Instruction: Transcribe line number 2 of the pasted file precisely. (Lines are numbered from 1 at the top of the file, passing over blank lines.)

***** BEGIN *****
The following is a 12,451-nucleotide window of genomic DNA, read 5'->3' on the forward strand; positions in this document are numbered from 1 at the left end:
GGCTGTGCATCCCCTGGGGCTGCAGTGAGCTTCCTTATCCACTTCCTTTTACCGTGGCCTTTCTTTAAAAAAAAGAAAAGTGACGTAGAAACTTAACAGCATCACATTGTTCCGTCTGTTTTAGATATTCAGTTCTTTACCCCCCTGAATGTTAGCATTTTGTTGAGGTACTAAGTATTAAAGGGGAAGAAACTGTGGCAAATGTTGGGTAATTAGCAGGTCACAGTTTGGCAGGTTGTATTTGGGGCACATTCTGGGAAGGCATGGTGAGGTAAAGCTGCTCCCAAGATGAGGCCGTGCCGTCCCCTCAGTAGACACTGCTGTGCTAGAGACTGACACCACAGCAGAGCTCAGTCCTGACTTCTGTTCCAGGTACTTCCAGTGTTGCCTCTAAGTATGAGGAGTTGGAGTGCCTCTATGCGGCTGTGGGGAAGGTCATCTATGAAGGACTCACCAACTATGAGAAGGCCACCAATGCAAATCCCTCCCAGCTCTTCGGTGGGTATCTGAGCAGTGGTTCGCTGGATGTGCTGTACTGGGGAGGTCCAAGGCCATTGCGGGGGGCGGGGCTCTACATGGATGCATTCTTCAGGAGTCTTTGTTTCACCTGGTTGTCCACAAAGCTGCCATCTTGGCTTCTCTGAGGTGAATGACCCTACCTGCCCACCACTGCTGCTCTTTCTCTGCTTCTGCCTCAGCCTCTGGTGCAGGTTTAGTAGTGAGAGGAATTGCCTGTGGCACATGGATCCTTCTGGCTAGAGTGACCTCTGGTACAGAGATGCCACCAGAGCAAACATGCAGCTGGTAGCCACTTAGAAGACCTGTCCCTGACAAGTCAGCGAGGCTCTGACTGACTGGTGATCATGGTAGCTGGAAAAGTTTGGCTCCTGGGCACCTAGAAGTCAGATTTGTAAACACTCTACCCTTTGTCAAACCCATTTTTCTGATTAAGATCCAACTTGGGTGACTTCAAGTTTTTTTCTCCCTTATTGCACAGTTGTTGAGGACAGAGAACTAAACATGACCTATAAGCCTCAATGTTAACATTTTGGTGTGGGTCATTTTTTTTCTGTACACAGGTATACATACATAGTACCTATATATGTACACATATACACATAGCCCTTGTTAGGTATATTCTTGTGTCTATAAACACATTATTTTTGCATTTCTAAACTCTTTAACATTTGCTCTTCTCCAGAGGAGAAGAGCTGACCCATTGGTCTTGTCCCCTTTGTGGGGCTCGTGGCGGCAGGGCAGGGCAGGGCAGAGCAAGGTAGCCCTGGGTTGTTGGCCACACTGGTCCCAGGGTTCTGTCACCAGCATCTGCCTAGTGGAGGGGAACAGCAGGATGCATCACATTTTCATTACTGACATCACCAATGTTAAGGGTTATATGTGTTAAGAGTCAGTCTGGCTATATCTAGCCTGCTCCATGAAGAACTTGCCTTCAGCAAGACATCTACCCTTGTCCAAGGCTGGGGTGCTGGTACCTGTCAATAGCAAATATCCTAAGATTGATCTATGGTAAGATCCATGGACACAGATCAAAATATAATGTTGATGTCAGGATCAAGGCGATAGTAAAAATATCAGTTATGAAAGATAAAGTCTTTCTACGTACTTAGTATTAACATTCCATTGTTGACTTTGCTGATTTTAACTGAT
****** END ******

GGCTGTGCATCCCCTGGGGCTGCAGTGAGCTTCCTTATCCACTTCCTTTTACCGTGGCCTTTCTTTAAAAAAAAGAAAAGTGACGTAGAAACTTAACAGCATCACATTGTTCCGTCTGTTTTAGATATTCAGTTCTTTACCCCCCTGAATGTTAGCATTTTGTTGAGGTACTAAGTATTAAAGGGGAAGAAACTGTGGCAAATGTTGGGTAATTAGCAGGTCACAGTTTGGCAGGTTGTATTTGGGGCACATTCTGGGAAGGCATGGTGAGGTAAAGCTGCTCCCAAGATGAGGCCGTGCCGTCCCCTCAGTAGACACTGCTGTGCTAGAGACTGACACCACAGCAGAGCTCAGTCCTGACTTCTGTTCCAGGTACTTCCAGTGTTGCCTCTAAGTATGAGGAGTTGGAGTGCCTCTATGCGGCTGTGGGGAAGGTCATCTATGAAGGACTCACCAACTATGAGAAGGCCACCAATGCAAATCCCTCCCAGCTCTTCGGTGGGTATCTGAGCAGTGGTTCGCTGGATGTGCTGTACTGGGGAGGTCCAAGGCCATTGCGGGGGGCGGGGCTCTACATGGATGCATTCTTCAGGAGTCTTTGTTTCACCTGGTTGTCCACAAAGCTGCCATCTTGGCTTCTCTGAGGTGAATGACCCTACCTGCCCACCACTGCTGCTCTTTCTCTGCTTCTGCCTCAGCCTCTGGTGCAGGTTTAGTAGTGAGAGGAATTGCCTGTGGCACATGGATCCTTCTGGCTAGAGTGACCTCTGGTACAGAGATGCCACCAGAGCAAACATGCAGCTGGTAGCCACTTAGAAGACCTGTCCCTGACAAGTCAGCGAGGCTCTGACTGACTGGTGATCATGGTAGCTGGAAAAGTTTGGCTCCTGGGCACCTAGAAGTCAGATTTGTAAACACTCTACCCTTTGTCAAACCCATTTTTCTGATTAAGATCCAACTTGGGTGACTTCAAGTTTTTTTCTCCCTTATTGCACAGTTGTTGAGGACAGAGAACTAAACATGACCTATAAGCCTCAATGTTAACATTTTGGTGTGGGTCATTTTTTTTCTGTACACAGGTATACATACATAGTACCTATATATGTACACATATACACATAGCCCTTGTTAGGTATATTCTTGTGTCTATAAACACATTATTTTTGCATTTCTAAACTCTTTAACATTTGCTCTTCTCCAGAGGAGAAGAGCTGACCCATTGGTCTTGTCCCCTTTGTGGGGCTCGTGGCGGCAGGGCAGGGCAGGGCAGAGCAAGGTAGCCCTGGGTTGTTGGCCACACTGGTCCCAGGGTTCTGTCACCAGCATCTGCCTAGTGGAGGGGAACAGCAGGATGCATCACATTTTCATTACTGACATCACCAATGTTAAGGGTTATATGTGTTAAGAGTCAGTCTGGCTATATCTAGCCTGCTCCATGAAGAACTTGCCTTCAGCAAGACATCTACCCTTGTCCAAGGCTGGGGTGCTGGTACCTGTCAATAGCAAATATCCTAAGATTGATCTATGGTAAGATCCATGGACACAGATCAAAATATAATGTTGATGTCAGGATCAAGGCGATAGTAAAAATATCAGTTATGAAAGATAAAGTCTTTCTACGTACTTAGTATTAACATTCCATTGTTGACTTTGCTGATTTTAACTGAT